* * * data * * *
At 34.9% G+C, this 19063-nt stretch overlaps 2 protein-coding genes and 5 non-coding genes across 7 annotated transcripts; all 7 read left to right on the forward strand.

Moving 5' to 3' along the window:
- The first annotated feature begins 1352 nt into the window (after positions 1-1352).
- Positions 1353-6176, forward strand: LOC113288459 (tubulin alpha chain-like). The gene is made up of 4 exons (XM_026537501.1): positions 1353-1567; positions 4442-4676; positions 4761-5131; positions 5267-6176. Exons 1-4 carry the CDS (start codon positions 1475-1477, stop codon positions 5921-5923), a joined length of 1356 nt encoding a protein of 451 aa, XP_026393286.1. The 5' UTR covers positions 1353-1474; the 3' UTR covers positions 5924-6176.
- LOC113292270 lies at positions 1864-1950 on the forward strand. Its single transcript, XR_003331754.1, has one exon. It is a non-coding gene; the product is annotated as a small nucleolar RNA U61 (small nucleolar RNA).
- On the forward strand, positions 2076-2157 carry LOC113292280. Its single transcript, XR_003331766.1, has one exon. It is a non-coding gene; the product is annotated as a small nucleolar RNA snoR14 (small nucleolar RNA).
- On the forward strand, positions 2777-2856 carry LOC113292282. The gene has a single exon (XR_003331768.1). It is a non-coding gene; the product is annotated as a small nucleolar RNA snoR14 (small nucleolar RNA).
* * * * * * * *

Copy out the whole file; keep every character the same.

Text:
At 34.9% G+C, this 19063-nt stretch overlaps 2 protein-coding genes and 5 non-coding genes across 7 annotated transcripts; all 7 read left to right on the forward strand.

Moving 5' to 3' along the window:
- The first annotated feature begins 1352 nt into the window (after positions 1-1352).
- Positions 1353-6176, forward strand: LOC113288459 (tubulin alpha chain-like). The gene is made up of 4 exons (XM_026537501.1): positions 1353-1567; positions 4442-4676; positions 4761-5131; positions 5267-6176. Exons 1-4 carry the CDS (start codon positions 1475-1477, stop codon positions 5921-5923), a joined length of 1356 nt encoding a protein of 451 aa, XP_026393286.1. The 5' UTR covers positions 1353-1474; the 3' UTR covers positions 5924-6176.
- LOC113292270 lies at positions 1864-1950 on the forward strand. Its single transcript, XR_003331754.1, has one exon. It is a non-coding gene; the product is annotated as a small nucleolar RNA U61 (small nucleolar RNA).
- On the forward strand, positions 2076-2157 carry LOC113292280. Its single transcript, XR_003331766.1, has one exon. It is a non-coding gene; the product is annotated as a small nucleolar RNA snoR14 (small nucleolar RNA).
- On the forward strand, positions 2777-2856 carry LOC113292282. The gene has a single exon (XR_003331768.1). It is a non-coding gene; the product is annotated as a small nucleolar RNA snoR14 (small nucleolar RNA).